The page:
November 28, 2012

NO ONE HAS IT HARDER THAN THEIR FATHER DID:

The Future: Back to the Past (DON BOUDREAUX on NOVEMBER 26, 2012, Cafe Hayek)

Lately, I've encountered with unusual frequency claims that the 1950s were a glorious economic time for America's middle-class - a time so glorious, what with strong labor unions and high (above 90%!) marginal income-tax rates and all, that we middle-class Americans of today should look back with longing and envy on those marvelous years of six decades ago.

So on Saturday I bought on eBay this Fall/Winter 1956 Sears catalog. [...]

So let's ask: how long did a typical American worker have to toil in 1956 to buy a particular sort of good compared to how long a similarly typical American worker today must toil to buy that same (or similar) sort of good?  Here are four familiar items: refrigerator-freezers; kitchen ranges; televisions; and automatic washers.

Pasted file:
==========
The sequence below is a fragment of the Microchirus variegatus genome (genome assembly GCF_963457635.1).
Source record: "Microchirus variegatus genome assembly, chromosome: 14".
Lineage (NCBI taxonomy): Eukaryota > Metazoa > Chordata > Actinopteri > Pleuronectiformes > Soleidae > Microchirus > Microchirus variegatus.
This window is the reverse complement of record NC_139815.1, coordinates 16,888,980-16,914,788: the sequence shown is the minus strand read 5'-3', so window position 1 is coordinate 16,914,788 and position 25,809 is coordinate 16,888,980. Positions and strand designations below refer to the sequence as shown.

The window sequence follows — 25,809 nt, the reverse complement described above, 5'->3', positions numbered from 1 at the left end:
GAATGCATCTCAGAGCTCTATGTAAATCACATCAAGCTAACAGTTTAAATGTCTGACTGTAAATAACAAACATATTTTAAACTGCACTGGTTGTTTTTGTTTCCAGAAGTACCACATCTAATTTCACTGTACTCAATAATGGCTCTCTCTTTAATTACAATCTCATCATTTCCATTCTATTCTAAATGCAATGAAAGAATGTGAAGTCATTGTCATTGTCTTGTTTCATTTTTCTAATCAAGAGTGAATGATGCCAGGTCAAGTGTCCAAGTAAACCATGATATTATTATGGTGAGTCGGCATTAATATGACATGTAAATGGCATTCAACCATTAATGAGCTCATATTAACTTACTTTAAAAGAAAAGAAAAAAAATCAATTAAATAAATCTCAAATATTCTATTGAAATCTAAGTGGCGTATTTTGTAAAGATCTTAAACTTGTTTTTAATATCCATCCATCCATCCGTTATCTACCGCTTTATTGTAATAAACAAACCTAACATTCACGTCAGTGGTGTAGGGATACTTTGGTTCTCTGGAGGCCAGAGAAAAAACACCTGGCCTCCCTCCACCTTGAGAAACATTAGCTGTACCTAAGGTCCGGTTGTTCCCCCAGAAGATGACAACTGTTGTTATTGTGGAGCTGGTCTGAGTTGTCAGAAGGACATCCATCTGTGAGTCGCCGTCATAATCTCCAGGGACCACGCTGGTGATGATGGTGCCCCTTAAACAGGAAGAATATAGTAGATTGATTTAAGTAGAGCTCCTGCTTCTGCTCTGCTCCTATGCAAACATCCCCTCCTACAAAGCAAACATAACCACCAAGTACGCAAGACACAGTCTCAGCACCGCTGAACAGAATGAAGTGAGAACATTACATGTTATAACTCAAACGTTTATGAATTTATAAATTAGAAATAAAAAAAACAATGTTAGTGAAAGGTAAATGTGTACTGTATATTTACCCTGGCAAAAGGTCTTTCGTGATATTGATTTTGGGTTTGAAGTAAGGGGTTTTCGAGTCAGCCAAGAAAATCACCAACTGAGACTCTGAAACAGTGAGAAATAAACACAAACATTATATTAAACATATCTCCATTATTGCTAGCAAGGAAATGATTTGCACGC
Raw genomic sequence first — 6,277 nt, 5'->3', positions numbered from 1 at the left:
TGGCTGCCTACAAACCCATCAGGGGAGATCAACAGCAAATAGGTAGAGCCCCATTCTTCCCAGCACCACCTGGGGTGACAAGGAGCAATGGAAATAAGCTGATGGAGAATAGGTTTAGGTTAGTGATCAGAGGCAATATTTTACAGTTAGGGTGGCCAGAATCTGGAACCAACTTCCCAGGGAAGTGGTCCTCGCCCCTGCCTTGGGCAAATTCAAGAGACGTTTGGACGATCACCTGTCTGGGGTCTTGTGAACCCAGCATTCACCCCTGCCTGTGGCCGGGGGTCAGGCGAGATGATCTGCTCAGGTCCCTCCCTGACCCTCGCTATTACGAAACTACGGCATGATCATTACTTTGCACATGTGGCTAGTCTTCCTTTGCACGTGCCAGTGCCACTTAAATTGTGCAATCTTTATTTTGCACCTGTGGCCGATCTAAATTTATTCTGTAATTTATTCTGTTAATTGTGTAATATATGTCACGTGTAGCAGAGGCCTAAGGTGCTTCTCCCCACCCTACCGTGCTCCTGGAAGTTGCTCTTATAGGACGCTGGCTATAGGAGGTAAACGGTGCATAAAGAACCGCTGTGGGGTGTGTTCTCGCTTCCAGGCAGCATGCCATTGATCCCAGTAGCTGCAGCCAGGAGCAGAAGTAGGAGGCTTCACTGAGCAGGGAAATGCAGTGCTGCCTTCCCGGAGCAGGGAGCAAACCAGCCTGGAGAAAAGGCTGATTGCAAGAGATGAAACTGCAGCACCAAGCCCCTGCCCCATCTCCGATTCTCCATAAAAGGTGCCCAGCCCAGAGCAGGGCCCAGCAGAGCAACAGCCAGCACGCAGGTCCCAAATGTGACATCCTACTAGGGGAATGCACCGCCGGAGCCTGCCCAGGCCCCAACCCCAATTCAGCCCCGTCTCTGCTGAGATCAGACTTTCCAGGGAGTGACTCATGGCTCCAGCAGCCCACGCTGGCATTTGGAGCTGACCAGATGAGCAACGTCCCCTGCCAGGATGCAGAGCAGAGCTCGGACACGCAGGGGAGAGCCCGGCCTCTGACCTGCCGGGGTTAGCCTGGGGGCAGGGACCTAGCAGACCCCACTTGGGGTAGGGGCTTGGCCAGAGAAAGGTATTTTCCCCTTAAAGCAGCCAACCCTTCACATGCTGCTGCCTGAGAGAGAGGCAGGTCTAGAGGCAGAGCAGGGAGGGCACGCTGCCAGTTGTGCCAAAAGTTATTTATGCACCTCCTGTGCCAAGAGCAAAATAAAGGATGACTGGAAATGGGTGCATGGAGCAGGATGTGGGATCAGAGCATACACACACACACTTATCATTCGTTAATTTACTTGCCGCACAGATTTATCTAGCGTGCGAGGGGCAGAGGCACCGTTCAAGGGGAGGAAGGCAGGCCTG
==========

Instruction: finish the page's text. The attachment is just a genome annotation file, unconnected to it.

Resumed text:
Sears's lowest-priced no-frost refrigerator-freezer in 1956 had 9.6 cubic feet, in total, of space.  It sold for $219.95 (in 1956-dollar prices).  (You can find a lovely black-and-white photograph of this mid-'50s fridge on page 1036 of the 1956 Sears catalog.)  Home Depot today sells a 10 cubic-foot no-frost refrigerator-freezer for $298.00 (in 2012-dollar prices).  (You can find it in color on line here.)

Therefore, the typical American worker in 1956 had to work a total of 219.95/1.89 hours to buy that 9.6 cubic-foot fridge - or a total of 116 hours.  (I round to the nearest whole number.)  Today, to buy a similar no-frost refrigerator-freezer, the typical American worker must work a total of 298.00/19.79 hours - or 15 hours.  That is, to buy basic household refrigeration and freezing, today's worker must spend only 13 percent of the time that his counterpart in 1956 had to spend.
Posted by at November 28, 2012 3:47 PM
  
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